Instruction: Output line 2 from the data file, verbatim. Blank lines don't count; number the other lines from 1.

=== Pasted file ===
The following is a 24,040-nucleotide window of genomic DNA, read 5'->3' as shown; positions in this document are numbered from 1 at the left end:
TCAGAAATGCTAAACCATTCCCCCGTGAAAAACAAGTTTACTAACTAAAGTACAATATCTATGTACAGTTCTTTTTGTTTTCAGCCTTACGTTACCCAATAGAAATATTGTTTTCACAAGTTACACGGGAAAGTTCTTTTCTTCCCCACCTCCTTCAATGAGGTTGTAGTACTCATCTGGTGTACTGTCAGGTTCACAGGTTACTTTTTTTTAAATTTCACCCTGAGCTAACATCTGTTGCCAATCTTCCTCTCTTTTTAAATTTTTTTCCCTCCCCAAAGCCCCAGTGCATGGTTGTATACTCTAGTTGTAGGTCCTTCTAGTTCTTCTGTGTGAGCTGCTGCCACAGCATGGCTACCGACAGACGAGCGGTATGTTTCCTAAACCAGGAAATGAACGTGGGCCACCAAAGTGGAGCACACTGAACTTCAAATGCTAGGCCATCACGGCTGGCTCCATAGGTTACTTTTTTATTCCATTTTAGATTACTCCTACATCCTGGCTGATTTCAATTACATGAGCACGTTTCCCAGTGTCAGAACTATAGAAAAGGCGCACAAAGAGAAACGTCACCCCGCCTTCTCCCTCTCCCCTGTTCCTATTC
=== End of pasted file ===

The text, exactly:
TCAGAAATGCTAAACCATTCCCCCGTGAAAAACAAGTTTACTAACTAAAGTACAATATCTATGTACAGTTCTTTTTGTTTTCAGCCTTACGTTACCCAATAGAAATATTGTTTTCACAAGTTACACGGGAAAGTTCTTTTCTTCCCCACCTCCTTCAATGAGGTTGTAGTACTCATCTGGTGTACTGTCAGGTTCACAGGTTACTTTTTTTTAAATTTCACCCTGAGCTAACATCTGTTGCCAATCTTCCTCTCTTTTTAAATTTTTTTCCCTCCCCAAAGCCCCAGTGCATGGTTGTATACTCTAGTTGTAGGTCCTTCTAGTTCTTCTGTGTGAGCTGCTGCCACAGCATGGCTACCGACAGACGAGCGGTATGTTTCCTAAACCAGGAAATGAACGTGGGCCACCAAAGTGGAGCACACTGAACTTCAAATGCTAGGCCATCACGGCTGGCTCCATAGGTTACTTTTTTATTCCATTTTAGATTACTCCTACATCCTGGCTGATTTCAATTACATGAGCACGTTTCCCAGTGTCAGAACTATAGAAAAGGCGCACAAAGAGAAACGTCACCCCGCCTTCTCCCTCTCCCCTGTTCCTATTC